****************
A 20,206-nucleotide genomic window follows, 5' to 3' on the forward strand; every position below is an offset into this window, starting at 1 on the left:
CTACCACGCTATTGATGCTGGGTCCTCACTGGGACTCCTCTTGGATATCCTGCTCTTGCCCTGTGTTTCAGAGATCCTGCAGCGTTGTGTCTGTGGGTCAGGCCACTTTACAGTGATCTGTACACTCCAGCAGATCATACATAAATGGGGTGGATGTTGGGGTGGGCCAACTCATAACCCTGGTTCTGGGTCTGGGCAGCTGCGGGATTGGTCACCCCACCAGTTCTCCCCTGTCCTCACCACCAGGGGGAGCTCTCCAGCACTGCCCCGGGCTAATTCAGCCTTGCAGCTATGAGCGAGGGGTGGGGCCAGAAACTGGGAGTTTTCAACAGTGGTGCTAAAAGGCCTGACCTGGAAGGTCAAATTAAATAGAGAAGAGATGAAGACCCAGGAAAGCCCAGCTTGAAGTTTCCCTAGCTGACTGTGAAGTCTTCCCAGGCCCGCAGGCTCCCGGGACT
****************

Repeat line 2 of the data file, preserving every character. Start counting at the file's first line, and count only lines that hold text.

CTACCACGCTATTGATGCTGGGTCCTCACTGGGACTCCTCTTGGATATCCTGCTCTTGCCCTGTGTTTCAGAGATCCTGCAGCGTTGTGTCTGTGGGTCAGGCCACTTTACAGTGATCTGTACACTCCAGCAGATCATACATAAATGGGGTGGATGTTGGGGTGGGCCAACTCATAACCCTGGTTCTGGGTCTGGGCAGCTGCGGGATTGGTCACCCCACCAGTTCTCCCCTGTCCTCACCACCAGGGGGAGCTCTCCAGCACTGCCCCGGGCTAATTCAGCCTTGCAGCTATGAGCGAGGGGTGGGGCCAGAAACTGGGAGTTTTCAACAGTGGTGCTAAAAGGCCTGACCTGGAAGGTCAAATTAAATAGAGAAGAGATGAAGACCCAGGAAAGCCCAGCTTGAAGTTTCCCTAGCTGACTGTGAAGTCTTCCCAGGCCCGCAGGCTCCCGGGACT